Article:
“As stereotypes are there to be disproved it gives me great pleasure to reveal that the people of Bes, “les Bisontins” as they’re known, are an extremely sound and welcoming bunch.”
A trip to France often signifies a romantic weekend in Paris – where you most likely end up spending most of your time queuing to get into the Louvre “I can’t come to Paris without seeing the Mona Lisa!” and getting squashed on the metro- or a lavish summer holiday in the south, home to the most up-market hotels on the continent. However, the Erasmus destination allocated to me, a penniless student, at random was Besancon.
A city rarely recognisable to the Irish (and even some French people for that matter) that has become my temporary home.
Besancon is a picturesque little city (slightly bigger than Galway by my estimations) in the west of France just next to the Swiss border. I can’t boast knowledge of architecture but all the buildings are very old and extremely high built with beautiful blue-grey stone.
Even a “Quick Burger” fast-food place is just a façade of an authentic French building. The pubs that line our Irish streets are replaced with café/bars that have tables and chairs sprawling out onto the open squares of the city. Everything is in walking distance around the town and this year they introduced a tram-way to Besancon that is rattling past my apartment at this very moment.
The restaurants serve delicious Franche-Comté region meals (basically everything covered in melted cheese). We of course, are on a budget so during our college week we go the university restaurant “le Resto” as it’s known on the streets.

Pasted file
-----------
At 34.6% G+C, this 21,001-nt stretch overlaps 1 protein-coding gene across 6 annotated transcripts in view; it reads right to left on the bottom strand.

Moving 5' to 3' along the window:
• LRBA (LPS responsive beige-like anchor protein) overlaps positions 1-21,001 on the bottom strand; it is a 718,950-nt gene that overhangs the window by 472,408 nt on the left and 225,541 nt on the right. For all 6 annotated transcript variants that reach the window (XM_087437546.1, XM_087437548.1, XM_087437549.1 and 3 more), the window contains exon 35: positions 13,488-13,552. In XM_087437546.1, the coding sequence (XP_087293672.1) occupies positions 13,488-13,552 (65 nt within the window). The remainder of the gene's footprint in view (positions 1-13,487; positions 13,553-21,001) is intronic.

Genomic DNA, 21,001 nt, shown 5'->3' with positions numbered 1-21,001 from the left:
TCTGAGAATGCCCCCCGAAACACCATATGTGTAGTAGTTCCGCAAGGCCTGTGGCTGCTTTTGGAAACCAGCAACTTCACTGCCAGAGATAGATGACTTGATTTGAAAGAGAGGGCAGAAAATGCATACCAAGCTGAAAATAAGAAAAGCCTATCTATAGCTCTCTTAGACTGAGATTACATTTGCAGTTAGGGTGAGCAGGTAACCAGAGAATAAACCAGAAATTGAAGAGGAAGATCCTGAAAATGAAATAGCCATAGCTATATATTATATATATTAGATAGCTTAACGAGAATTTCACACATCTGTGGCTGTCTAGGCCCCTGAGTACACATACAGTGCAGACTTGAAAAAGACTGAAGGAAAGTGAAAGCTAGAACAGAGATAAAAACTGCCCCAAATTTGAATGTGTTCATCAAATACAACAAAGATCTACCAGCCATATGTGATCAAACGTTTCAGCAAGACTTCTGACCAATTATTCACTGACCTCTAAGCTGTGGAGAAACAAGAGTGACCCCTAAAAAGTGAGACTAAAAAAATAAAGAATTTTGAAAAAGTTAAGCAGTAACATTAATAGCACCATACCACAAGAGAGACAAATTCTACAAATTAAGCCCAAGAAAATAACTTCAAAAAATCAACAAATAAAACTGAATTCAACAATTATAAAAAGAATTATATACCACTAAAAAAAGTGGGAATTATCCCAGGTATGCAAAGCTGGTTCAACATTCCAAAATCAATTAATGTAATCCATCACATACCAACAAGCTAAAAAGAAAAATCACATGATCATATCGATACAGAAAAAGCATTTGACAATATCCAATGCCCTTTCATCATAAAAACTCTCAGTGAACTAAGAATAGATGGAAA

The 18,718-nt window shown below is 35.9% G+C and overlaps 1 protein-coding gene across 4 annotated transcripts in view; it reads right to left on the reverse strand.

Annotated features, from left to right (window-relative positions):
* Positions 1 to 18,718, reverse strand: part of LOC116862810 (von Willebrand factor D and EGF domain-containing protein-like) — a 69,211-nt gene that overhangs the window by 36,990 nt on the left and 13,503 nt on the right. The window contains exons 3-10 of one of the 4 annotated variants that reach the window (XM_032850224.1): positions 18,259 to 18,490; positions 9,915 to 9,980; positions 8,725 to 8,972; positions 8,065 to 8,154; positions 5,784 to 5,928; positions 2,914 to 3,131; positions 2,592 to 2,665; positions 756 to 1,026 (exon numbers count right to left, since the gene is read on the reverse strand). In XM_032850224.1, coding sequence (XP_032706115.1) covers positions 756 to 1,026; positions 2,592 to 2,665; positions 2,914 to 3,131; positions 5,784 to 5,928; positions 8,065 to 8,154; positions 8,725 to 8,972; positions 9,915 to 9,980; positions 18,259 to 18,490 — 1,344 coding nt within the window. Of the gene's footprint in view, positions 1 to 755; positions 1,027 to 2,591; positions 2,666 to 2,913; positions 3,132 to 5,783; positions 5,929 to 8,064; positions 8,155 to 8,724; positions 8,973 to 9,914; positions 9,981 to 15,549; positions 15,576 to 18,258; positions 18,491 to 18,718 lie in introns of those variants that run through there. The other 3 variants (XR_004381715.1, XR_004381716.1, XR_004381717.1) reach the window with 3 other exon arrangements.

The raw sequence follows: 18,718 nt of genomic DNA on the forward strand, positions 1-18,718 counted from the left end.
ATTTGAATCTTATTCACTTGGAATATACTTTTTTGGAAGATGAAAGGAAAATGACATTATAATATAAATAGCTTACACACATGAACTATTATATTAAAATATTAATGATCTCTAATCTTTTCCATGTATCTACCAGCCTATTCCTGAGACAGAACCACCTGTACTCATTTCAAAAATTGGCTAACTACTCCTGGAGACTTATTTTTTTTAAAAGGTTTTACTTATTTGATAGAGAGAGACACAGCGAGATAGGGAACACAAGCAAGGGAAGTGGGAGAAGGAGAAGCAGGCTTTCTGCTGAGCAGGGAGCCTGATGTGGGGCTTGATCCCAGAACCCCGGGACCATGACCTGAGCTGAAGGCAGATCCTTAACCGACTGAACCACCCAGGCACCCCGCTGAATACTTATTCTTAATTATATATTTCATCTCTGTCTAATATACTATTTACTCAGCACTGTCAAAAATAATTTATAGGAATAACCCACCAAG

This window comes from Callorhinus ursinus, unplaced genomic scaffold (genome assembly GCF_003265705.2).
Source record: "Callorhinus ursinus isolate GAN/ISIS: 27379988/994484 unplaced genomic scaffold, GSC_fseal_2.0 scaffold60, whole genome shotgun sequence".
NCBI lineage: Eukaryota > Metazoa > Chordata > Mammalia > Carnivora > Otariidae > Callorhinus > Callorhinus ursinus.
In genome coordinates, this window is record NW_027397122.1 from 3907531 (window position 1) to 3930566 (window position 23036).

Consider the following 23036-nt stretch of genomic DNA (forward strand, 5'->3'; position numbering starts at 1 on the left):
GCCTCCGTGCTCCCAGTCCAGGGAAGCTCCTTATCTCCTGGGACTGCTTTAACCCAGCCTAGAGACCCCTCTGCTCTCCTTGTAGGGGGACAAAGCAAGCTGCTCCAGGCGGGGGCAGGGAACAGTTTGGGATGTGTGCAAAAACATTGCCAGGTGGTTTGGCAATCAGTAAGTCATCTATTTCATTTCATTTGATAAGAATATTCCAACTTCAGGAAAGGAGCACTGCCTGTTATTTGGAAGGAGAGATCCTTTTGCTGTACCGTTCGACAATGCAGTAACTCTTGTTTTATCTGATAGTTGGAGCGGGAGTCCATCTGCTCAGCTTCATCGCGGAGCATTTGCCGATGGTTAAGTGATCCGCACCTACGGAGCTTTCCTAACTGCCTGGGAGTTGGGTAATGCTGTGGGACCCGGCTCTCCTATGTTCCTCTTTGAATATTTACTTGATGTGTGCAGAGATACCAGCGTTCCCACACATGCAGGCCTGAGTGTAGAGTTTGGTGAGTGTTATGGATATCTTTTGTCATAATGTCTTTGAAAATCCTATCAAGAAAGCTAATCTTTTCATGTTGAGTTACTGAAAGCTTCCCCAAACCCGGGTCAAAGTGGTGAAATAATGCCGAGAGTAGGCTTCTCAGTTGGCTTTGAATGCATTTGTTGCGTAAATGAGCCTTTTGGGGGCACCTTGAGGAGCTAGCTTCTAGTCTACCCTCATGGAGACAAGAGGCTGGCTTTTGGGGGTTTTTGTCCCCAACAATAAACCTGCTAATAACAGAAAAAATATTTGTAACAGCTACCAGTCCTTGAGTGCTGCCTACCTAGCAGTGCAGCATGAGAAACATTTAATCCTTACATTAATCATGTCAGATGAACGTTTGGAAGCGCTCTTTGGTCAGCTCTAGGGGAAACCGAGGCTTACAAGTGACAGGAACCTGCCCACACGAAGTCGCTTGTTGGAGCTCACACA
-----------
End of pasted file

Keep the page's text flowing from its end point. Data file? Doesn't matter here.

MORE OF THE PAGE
The cafeteria-style resto uses a seemingly uncomplicated points system that in the beginning completely overwhelmed me and my fellow Irishmen. Now that we’ve been here a semester we have our resto lunch down to a fine art: you pay €3.20 for 10 points, your meal is 6 points and your starter and deserts are two points each. How could you complain for that value and as we say in Ireland, it does the job!
As stereotypes are there to be disproved it gives me great pleasure to reveal that the people of Bes, “les Bisontins” as they’re known, are an extremely sound and welcoming bunch.
I’ve had nothing like the stressful pressure-filled experience I had trying to buy paracetamol from an irate (yet so tall and chic) Parisian pharmacist in the train station on my stop-over. The University of Franche-Comté here in Bes welcomes a large number of international students every year and the rest of the population seem genuinely happy to have us here as well.
Our main night-time hangout in Besancon is a rock bar on a side street called Gibus where they play everything from Arcade Fire to Nirvana and John Lennon’s mantra emblazon the glasses and the free boxes of matches “ French rock is as good a English wine”.
I should mention we believe it to be the cheapest establishment of alcoholic beverages in Bes. You are very likely to run into a number of other internationals and French amis any Thursday, Friday or Saturday night (maybe even Wednesday). That for me is the best thing about Besancon. For example, just the other day, fresh from my flight, I bumped into 3 people I knew on my 5 minute walk from the bus stop to my apartment. Therein lies the charm of Bes; it has all the benefits of a small town (without the claustrophobia and boredom) as well as the atmosphere and diversity of a French metropolis.